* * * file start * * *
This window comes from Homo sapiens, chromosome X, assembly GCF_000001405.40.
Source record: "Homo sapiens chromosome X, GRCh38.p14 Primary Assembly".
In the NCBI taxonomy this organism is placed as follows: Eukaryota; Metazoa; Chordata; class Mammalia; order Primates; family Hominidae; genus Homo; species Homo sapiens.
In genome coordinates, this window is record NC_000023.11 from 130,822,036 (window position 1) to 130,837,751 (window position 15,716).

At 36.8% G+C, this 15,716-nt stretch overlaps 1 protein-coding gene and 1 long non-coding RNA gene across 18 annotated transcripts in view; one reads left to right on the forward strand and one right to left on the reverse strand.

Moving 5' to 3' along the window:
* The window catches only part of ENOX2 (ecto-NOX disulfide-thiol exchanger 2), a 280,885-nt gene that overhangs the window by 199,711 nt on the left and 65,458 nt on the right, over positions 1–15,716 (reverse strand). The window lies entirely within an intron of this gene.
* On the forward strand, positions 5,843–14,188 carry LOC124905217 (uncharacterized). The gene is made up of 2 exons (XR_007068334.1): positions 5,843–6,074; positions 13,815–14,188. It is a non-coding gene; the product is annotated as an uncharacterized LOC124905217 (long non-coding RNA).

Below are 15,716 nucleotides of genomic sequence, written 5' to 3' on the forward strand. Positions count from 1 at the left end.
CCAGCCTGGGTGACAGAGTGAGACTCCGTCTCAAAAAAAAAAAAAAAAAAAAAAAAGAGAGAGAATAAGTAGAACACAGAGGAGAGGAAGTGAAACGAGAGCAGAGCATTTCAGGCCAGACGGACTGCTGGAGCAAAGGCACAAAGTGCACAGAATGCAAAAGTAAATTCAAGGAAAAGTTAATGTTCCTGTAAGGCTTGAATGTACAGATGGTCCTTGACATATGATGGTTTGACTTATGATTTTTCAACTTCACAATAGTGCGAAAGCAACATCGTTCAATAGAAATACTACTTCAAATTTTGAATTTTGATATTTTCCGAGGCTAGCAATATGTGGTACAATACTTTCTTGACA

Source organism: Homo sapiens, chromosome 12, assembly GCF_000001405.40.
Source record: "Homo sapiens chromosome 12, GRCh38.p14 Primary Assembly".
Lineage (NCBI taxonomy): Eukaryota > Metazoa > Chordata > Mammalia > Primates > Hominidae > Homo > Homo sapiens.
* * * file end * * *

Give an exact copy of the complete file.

This window comes from Homo sapiens, chromosome X, assembly GCF_000001405.40.
Source record: "Homo sapiens chromosome X, GRCh38.p14 Primary Assembly".
In the NCBI taxonomy this organism is placed as follows: Eukaryota; Metazoa; Chordata; class Mammalia; order Primates; family Hominidae; genus Homo; species Homo sapiens.
In genome coordinates, this window is record NC_000023.11 from 130,822,036 (window position 1) to 130,837,751 (window position 15,716).

At 36.8% G+C, this 15,716-nt stretch overlaps 1 protein-coding gene and 1 long non-coding RNA gene across 18 annotated transcripts in view; one reads left to right on the forward strand and one right to left on the reverse strand.

Moving 5' to 3' along the window:
* The window catches only part of ENOX2 (ecto-NOX disulfide-thiol exchanger 2), a 280,885-nt gene that overhangs the window by 199,711 nt on the left and 65,458 nt on the right, over positions 1–15,716 (reverse strand). The window lies entirely within an intron of this gene.
* On the forward strand, positions 5,843–14,188 carry LOC124905217 (uncharacterized). The gene is made up of 2 exons (XR_007068334.1): positions 5,843–6,074; positions 13,815–14,188. It is a non-coding gene; the product is annotated as an uncharacterized LOC124905217 (long non-coding RNA).

Below are 15,716 nucleotides of genomic sequence, written 5' to 3' on the forward strand. Positions count from 1 at the left end.
CCAGCCTGGGTGACAGAGTGAGACTCCGTCTCAAAAAAAAAAAAAAAAAAAAAAAAGAGAGAGAATAAGTAGAACACAGAGGAGAGGAAGTGAAACGAGAGCAGAGCATTTCAGGCCAGACGGACTGCTGGAGCAAAGGCACAAAGTGCACAGAATGCAAAAGTAAATTCAAGGAAAAGTTAATGTTCCTGTAAGGCTTGAATGTACAGATGGTCCTTGACATATGATGGTTTGACTTATGATTTTTCAACTTCACAATAGTGCGAAAGCAACATCGTTCAATAGAAATACTACTTCAAATTTTGAATTTTGATATTTTCCGAGGCTAGCAATATGTGGTACAATACTTTCTTGACA

Source organism: Homo sapiens, chromosome 12, assembly GCF_000001405.40.
Source record: "Homo sapiens chromosome 12, GRCh38.p14 Primary Assembly".
Lineage (NCBI taxonomy): Eukaryota > Metazoa > Chordata > Mammalia > Primates > Hominidae > Homo > Homo sapiens.